Local view for "http://purl.org/linkedpolitics/eu/plenary/2004-02-11-Speech-3-136"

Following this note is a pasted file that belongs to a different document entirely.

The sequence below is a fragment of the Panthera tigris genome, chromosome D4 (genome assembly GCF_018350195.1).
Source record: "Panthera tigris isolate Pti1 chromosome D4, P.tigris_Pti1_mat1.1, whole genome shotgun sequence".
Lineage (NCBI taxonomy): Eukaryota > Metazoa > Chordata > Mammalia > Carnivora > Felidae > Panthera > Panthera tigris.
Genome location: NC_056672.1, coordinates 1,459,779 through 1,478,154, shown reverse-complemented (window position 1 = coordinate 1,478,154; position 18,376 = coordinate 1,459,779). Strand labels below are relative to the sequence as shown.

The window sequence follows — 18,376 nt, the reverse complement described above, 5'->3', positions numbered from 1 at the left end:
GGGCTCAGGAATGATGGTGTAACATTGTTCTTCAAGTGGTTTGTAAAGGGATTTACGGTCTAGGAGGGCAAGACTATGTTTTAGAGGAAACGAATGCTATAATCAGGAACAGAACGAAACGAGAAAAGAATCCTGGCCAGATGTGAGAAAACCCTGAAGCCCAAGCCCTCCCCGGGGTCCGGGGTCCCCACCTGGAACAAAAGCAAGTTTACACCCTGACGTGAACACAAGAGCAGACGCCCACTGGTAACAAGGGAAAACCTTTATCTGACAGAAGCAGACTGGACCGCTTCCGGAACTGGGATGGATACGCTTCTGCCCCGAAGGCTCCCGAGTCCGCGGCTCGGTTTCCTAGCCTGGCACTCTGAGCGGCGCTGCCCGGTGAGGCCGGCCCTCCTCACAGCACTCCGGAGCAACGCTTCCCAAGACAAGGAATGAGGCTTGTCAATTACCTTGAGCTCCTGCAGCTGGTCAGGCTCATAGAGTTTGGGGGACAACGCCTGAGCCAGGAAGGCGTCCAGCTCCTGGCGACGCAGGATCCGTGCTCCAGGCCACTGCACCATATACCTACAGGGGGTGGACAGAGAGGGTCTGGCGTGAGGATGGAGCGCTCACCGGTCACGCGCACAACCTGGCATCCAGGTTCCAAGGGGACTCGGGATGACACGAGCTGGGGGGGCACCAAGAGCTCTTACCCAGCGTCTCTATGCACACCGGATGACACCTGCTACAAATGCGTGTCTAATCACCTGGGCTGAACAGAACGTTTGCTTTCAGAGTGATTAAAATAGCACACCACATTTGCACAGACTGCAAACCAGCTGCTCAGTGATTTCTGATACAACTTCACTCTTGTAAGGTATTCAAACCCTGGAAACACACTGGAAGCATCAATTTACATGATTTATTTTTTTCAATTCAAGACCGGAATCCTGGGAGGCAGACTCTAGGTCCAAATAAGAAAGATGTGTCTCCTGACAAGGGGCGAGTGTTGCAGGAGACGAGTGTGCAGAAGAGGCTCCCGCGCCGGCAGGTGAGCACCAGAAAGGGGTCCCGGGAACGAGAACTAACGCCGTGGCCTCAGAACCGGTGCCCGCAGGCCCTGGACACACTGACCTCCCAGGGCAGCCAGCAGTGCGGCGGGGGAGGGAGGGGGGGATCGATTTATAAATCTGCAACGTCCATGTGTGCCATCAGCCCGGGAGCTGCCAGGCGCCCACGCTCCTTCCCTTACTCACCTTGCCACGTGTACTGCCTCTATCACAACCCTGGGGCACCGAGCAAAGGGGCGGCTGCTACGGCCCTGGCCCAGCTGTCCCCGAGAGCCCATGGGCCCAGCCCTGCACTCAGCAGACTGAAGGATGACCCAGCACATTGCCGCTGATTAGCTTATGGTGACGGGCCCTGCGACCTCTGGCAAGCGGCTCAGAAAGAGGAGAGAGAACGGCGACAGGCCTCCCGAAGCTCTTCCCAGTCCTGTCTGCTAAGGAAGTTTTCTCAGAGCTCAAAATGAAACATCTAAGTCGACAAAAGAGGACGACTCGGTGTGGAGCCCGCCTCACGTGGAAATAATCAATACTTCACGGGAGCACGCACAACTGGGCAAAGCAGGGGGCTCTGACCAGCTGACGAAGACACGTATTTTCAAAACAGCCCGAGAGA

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"Mr President-in-Office of the Council, listening to speeches by many Members, it is clear that the reaction is almost unanimous and that we all believe that the Council letter, in which the Council suggests to the Court of Justice that a decision on the case of the wall in Palestinian territory be considered inappropriate, is particularly serious and inopportune. Well, in any parliamentary democracy, faced with such a vast and firm opinion of Parliament, a government resigns. Although the concept of resigning is not provided for in the European institutions, I would ask the Council to take into consideration the opinion given in this House, which is not denouncing the wall because it causes a hazard and slows down the peace process, but is denouncing the wall as such. This wall, Mr President – as you well know and as many Members have stressed – is primarily a dividing wall because it does not follow the 1967 green line but it enters into Palestinian territory, dividing the Palestinian community, pupils from schools, children from parents, farmers from fields, ill people from doctors. This is a wall that takes territory away from the Palestinian community: it goes up to 25km within the West Bank; the first section, of 150km, has already been constructed and has shut out 50 000 Palestinians from their territory. When it is completed, that figure will be 130 000. These figures, Mr President, were not made up by this Parliament but they were provided for us by the Israeli civil society and by Israeli non-governmental organisations, which remind us that 670 000 Palestinians risk being seriously affected by the construction of this wall and that 14% of Palestinian territory will be taken away from the Palestinian Authority. Faced with this reality, we believe that it is the wall itself that provokes anger, desperation and hatred. It is our duty to recognise this, Mr President, and we should not be surprised if this anger, desperation and hatred – God forbid – turns into violence. The day when we find ourselves counting the victims and the figures of such violence, we should also remember how much we contributed to the desperation, hatred and anger of these people."@en1

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